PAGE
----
Researchers reaffirm the importance of emission source identification for accurate modeling.
A recent study determined how strongly various emission sources affect air quality in areas of the Mexico City metropolitan area.
Air quality in megacities can be influenced by both local emission sources and more distant external global- and regional-scale emission sources. Studying emission sources can provide important insights into attribution of atmospheric sources for enhancing model integrity as well as applications such as improving air quality.
Since the number and sizes of megacities are projected to increase in the future, properly representing them in global atmospheric models is important. A research team, including Department of Energy scientists from Pacific Northwest National Laboratory, evaluated an observed sulfur dioxide (SO2) peak at a suburban supersite and at ambient air quality monitoring stations located in the Mexico City metropolitan area (MCMA) during the 2006 Megacity Initiative: Local and Global Research Observations (MILAGRO) field campaign. The researchers found that this peak could be related to an important episodic emission event originating northeast of the MCMA. Because regional SO2 emission sources were not considered in previous studies, the episodic emission suggests the possibility of “overlooked” emission sources that could influence MCMA air quality. The research found that cement plants in the state of Hidalgo and Mexico can account for about 42 percent of the SO2 levels in the northeast region of the MCMA basin and 41 percent at the suburban supersite T1; at some monitoring stations the contribution can be even higher than the contribution from the Tula Industrial Complex (TIC). A modeling study suggests a low contribution to the MCMA (1 to 4 ppb) and a slightly higher contribution at the suburban T1 (6 ppb) and rural T2 (5 ppb) supersites. However, the contributions could be as high as 10 ppb in the upper northwest region of the basin and in the southwest and south-southeast regions of the state of Hidalgo. The research also presents a first estimate of the potential contribution from flaring activities to regional ozone levels. Results suggest that up to 30 percent of the total regional ozone from TIC could be related to flaring activities. The combination of emission reductions in power plant, refinery, and local sources in the MCMA could result in higher reductions in the average SO2 concentrations, which tend to have a more significant impact on the northern part of the basin, while reductions of urban sources in the megacity tend to diminish SO2 levels substantially in the central, southwest, and southeast regions.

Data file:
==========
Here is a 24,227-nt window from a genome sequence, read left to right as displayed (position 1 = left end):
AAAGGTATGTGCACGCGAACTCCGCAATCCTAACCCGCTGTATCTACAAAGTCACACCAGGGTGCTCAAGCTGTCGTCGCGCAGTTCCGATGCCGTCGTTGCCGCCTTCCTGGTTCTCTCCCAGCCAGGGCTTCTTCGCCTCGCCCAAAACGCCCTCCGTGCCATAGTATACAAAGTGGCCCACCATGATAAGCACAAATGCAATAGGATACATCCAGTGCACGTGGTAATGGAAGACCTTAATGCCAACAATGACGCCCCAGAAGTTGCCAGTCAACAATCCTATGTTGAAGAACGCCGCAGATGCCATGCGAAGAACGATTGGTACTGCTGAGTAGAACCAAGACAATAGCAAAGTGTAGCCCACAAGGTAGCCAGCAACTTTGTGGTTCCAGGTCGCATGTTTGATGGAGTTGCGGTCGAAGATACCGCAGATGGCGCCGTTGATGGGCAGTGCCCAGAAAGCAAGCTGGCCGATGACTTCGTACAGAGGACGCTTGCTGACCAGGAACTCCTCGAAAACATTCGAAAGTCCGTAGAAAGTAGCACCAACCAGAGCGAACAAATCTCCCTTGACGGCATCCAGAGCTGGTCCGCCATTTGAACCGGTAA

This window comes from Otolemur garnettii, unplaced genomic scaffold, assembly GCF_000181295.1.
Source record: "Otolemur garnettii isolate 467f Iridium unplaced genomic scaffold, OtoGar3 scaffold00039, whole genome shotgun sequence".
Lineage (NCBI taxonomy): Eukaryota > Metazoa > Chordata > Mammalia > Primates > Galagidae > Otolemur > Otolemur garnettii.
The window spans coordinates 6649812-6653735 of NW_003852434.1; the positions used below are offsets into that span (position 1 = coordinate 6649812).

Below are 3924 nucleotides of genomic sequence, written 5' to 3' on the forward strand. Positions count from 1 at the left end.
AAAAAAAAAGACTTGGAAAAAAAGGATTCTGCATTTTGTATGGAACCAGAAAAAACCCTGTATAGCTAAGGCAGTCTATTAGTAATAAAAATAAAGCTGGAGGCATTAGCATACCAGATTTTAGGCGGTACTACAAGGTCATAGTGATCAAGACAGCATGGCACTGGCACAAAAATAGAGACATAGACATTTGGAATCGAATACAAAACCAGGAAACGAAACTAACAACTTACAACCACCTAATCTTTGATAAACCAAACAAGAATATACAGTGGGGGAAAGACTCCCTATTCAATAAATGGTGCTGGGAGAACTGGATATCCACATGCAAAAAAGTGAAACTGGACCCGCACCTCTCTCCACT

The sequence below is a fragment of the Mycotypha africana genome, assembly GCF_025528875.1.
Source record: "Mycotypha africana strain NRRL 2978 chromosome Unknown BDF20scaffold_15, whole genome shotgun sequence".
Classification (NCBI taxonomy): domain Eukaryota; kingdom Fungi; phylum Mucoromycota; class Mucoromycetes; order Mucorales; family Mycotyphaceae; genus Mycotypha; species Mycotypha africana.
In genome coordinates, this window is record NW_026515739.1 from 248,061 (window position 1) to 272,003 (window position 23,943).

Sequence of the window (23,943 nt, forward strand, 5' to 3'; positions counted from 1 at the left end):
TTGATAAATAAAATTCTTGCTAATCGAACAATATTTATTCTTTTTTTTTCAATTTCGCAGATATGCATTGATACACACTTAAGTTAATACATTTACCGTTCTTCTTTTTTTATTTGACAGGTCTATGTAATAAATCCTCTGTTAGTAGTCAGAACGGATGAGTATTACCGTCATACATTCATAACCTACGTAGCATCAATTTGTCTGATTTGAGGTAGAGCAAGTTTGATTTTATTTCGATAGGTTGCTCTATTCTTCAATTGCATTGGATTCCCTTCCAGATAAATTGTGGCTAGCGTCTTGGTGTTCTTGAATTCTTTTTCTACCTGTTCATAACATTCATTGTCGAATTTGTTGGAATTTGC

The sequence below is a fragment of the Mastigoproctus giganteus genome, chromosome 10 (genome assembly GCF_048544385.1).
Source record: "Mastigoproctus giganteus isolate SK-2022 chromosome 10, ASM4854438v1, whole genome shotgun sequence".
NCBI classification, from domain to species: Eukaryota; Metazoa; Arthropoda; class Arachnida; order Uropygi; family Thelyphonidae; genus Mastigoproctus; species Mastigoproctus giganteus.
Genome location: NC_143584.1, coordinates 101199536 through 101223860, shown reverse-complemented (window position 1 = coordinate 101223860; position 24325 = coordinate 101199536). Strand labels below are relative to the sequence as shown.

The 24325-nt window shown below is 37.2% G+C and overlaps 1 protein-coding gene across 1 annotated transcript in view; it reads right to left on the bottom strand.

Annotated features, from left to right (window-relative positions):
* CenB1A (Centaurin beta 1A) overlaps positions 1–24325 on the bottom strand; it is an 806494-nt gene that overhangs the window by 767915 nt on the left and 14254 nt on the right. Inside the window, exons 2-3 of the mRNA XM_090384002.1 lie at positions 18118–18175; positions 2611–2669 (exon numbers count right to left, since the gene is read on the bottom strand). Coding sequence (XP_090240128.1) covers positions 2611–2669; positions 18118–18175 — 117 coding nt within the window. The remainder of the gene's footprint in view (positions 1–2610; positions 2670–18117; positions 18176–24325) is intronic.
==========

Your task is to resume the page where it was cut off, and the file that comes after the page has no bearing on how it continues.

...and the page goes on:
Contacts (BER PM)
ASR Program Manager, SC-23.1
Pacific Northwest National Laboratory (PNNL)
This work was supported by the U.S. Department of Energy’s Atmospheric System Research Program under contract DE-AC06-76RLO 1830 at PNNL. Additional support was provided by the National Science Foundation under award AGS-1135141.
Almanza, V. H., L. T. Molina, G. Li, J. Fast, and G. Sosa. 2014. “Impact of External Industrial Sources on the Regional and Local SO2 and O3 Levels of the Mexico Megacity,” Atmospheric Chemistry and Physics 14, 8483-99. DOI: 10.5194/acp-14-8483-2014. (Reference link)
SC-23.1 Climate and Environmental Sciences Division, BER
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